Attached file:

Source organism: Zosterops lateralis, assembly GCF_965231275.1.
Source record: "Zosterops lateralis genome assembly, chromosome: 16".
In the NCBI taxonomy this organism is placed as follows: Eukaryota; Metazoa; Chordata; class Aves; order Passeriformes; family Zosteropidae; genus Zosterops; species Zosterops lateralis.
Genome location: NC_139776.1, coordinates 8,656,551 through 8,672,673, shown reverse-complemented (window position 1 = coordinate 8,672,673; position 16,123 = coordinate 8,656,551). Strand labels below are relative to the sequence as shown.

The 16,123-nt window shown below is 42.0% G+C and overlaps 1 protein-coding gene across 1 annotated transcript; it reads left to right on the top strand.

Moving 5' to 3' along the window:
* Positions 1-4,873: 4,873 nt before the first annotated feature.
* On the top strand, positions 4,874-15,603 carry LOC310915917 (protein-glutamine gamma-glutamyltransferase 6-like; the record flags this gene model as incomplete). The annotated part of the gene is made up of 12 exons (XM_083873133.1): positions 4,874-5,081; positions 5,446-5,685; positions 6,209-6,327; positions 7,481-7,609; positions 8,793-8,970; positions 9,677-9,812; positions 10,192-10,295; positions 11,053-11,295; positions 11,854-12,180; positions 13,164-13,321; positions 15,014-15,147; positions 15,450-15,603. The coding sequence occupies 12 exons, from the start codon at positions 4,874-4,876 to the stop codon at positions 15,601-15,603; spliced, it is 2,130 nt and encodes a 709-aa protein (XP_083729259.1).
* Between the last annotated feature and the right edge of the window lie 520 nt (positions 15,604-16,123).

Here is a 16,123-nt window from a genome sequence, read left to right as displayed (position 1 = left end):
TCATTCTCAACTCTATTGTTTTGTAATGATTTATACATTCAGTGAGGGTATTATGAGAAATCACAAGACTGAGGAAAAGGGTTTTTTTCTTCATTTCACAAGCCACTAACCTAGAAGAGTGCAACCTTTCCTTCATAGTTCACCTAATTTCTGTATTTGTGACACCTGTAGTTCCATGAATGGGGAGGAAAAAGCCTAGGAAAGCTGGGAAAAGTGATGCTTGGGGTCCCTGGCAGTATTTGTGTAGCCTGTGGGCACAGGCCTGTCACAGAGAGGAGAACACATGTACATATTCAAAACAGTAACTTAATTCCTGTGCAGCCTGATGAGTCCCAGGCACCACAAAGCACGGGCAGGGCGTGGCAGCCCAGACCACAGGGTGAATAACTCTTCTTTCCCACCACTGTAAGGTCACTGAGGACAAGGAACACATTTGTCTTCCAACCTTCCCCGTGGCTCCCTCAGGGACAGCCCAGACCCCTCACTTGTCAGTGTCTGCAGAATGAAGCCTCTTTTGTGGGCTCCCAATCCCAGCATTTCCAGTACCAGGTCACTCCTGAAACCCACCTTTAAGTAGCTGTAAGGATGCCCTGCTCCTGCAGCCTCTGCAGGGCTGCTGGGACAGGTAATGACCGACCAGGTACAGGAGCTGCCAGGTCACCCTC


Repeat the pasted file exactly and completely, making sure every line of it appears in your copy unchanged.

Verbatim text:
Source organism: Zosterops lateralis, assembly GCF_965231275.1.
Source record: "Zosterops lateralis genome assembly, chromosome: 16".
In the NCBI taxonomy this organism is placed as follows: Eukaryota; Metazoa; Chordata; class Aves; order Passeriformes; family Zosteropidae; genus Zosterops; species Zosterops lateralis.
Genome location: NC_139776.1, coordinates 8,656,551 through 8,672,673, shown reverse-complemented (window position 1 = coordinate 8,672,673; position 16,123 = coordinate 8,656,551). Strand labels below are relative to the sequence as shown.

The 16,123-nt window shown below is 42.0% G+C and overlaps 1 protein-coding gene across 1 annotated transcript; it reads left to right on the top strand.

Moving 5' to 3' along the window:
* Positions 1-4,873: 4,873 nt before the first annotated feature.
* On the top strand, positions 4,874-15,603 carry LOC310915917 (protein-glutamine gamma-glutamyltransferase 6-like; the record flags this gene model as incomplete). The annotated part of the gene is made up of 12 exons (XM_083873133.1): positions 4,874-5,081; positions 5,446-5,685; positions 6,209-6,327; positions 7,481-7,609; positions 8,793-8,970; positions 9,677-9,812; positions 10,192-10,295; positions 11,053-11,295; positions 11,854-12,180; positions 13,164-13,321; positions 15,014-15,147; positions 15,450-15,603. The coding sequence occupies 12 exons, from the start codon at positions 4,874-4,876 to the stop codon at positions 15,601-15,603; spliced, it is 2,130 nt and encodes a 709-aa protein (XP_083729259.1).
* Between the last annotated feature and the right edge of the window lie 520 nt (positions 15,604-16,123).

Here is a 16,123-nt window from a genome sequence, read left to right as displayed (position 1 = left end):
TCATTCTCAACTCTATTGTTTTGTAATGATTTATACATTCAGTGAGGGTATTATGAGAAATCACAAGACTGAGGAAAAGGGTTTTTTTCTTCATTTCACAAGCCACTAACCTAGAAGAGTGCAACCTTTCCTTCATAGTTCACCTAATTTCTGTATTTGTGACACCTGTAGTTCCATGAATGGGGAGGAAAAAGCCTAGGAAAGCTGGGAAAAGTGATGCTTGGGGTCCCTGGCAGTATTTGTGTAGCCTGTGGGCACAGGCCTGTCACAGAGAGGAGAACACATGTACATATTCAAAACAGTAACTTAATTCCTGTGCAGCCTGATGAGTCCCAGGCACCACAAAGCACGGGCAGGGCGTGGCAGCCCAGACCACAGGGTGAATAACTCTTCTTTCCCACCACTGTAAGGTCACTGAGGACAAGGAACACATTTGTCTTCCAACCTTCCCCGTGGCTCCCTCAGGGACAGCCCAGACCCCTCACTTGTCAGTGTCTGCAGAATGAAGCCTCTTTTGTGGGCTCCCAATCCCAGCATTTCCAGTACCAGGTCACTCCTGAAACCCACCTTTAAGTAGCTGTAAGGATGCCCTGCTCCTGCAGCCTCTGCAGGGCTGCTGGGACAGGTAATGACCGACCAGGTACAGGAGCTGCCAGGTCACCCTC